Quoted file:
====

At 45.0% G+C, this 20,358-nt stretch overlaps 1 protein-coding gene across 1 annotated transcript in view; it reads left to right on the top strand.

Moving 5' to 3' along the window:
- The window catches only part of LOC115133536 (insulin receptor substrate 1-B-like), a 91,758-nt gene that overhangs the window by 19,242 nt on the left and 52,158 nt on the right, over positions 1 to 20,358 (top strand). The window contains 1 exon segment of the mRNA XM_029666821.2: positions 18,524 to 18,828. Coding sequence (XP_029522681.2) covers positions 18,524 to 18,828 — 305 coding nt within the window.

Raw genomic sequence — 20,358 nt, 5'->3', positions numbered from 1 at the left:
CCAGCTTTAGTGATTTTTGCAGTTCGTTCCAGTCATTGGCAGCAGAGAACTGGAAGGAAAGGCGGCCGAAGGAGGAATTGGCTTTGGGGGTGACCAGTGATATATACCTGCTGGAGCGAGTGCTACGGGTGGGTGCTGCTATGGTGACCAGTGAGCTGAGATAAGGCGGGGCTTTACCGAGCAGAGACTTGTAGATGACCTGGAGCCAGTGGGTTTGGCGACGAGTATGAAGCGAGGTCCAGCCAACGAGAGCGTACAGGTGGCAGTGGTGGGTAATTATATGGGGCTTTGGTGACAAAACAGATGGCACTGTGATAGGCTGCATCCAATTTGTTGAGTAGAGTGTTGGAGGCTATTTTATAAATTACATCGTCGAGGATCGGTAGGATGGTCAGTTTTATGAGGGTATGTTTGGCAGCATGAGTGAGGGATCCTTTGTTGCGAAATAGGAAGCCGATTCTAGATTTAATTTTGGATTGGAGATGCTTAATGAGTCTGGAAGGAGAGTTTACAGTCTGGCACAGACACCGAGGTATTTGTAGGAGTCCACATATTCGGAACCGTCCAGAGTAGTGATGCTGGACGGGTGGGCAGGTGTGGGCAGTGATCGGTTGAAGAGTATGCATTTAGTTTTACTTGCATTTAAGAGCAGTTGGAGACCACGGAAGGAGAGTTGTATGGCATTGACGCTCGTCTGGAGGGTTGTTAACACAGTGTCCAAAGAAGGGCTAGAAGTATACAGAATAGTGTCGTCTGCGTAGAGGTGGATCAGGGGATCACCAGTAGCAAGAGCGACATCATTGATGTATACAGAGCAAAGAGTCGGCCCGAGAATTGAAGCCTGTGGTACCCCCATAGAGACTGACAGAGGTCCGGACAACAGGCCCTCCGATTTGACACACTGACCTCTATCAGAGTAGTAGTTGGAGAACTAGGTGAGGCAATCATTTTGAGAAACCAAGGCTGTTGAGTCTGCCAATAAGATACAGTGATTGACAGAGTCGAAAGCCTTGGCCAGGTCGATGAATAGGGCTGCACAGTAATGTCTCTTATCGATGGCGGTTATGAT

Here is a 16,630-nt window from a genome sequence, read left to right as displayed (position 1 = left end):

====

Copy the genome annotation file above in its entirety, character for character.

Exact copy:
At 45.0% G+C, this 20,358-nt stretch overlaps 1 protein-coding gene across 1 annotated transcript in view; it reads left to right on the top strand.

Moving 5' to 3' along the window:
- The window catches only part of LOC115133536 (insulin receptor substrate 1-B-like), a 91,758-nt gene that overhangs the window by 19,242 nt on the left and 52,158 nt on the right, over positions 1 to 20,358 (top strand). The window contains 1 exon segment of the mRNA XM_029666821.2: positions 18,524 to 18,828. Coding sequence (XP_029522681.2) covers positions 18,524 to 18,828 — 305 coding nt within the window.

Raw genomic sequence — 20,358 nt, 5'->3', positions numbered from 1 at the left:
CCAGCTTTAGTGATTTTTGCAGTTCGTTCCAGTCATTGGCAGCAGAGAACTGGAAGGAAAGGCGGCCGAAGGAGGAATTGGCTTTGGGGGTGACCAGTGATATATACCTGCTGGAGCGAGTGCTACGGGTGGGTGCTGCTATGGTGACCAGTGAGCTGAGATAAGGCGGGGCTTTACCGAGCAGAGACTTGTAGATGACCTGGAGCCAGTGGGTTTGGCGACGAGTATGAAGCGAGGTCCAGCCAACGAGAGCGTACAGGTGGCAGTGGTGGGTAATTATATGGGGCTTTGGTGACAAAACAGATGGCACTGTGATAGGCTGCATCCAATTTGTTGAGTAGAGTGTTGGAGGCTATTTTATAAATTACATCGTCGAGGATCGGTAGGATGGTCAGTTTTATGAGGGTATGTTTGGCAGCATGAGTGAGGGATCCTTTGTTGCGAAATAGGAAGCCGATTCTAGATTTAATTTTGGATTGGAGATGCTTAATGAGTCTGGAAGGAGAGTTTACAGTCTGGCACAGACACCGAGGTATTTGTAGGAGTCCACATATTCGGAACCGTCCAGAGTAGTGATGCTGGACGGGTGGGCAGGTGTGGGCAGTGATCGGTTGAAGAGTATGCATTTAGTTTTACTTGCATTTAAGAGCAGTTGGAGACCACGGAAGGAGAGTTGTATGGCATTGACGCTCGTCTGGAGGGTTGTTAACACAGTGTCCAAAGAAGGGCTAGAAGTATACAGAATAGTGTCGTCTGCGTAGAGGTGGATCAGGGGATCACCAGTAGCAAGAGCGACATCATTGATGTATACAGAGCAAAGAGTCGGCCCGAGAATTGAAGCCTGTGGTACCCCCATAGAGACTGACAGAGGTCCGGACAACAGGCCCTCCGATTTGACACACTGACCTCTATCAGAGTAGTAGTTGGAGAACTAGGTGAGGCAATCATTTTGAGAAACCAAGGCTGTTGAGTCTGCCAATAAGATACAGTGATTGACAGAGTCGAAAGCCTTGGCCAGGTCGATGAATAGGGCTGCACAGTAATGTCTCTTATCGATGGCGGTTATGAT

Here is a 16,630-nt window from a genome sequence, read left to right as displayed (position 1 = left end):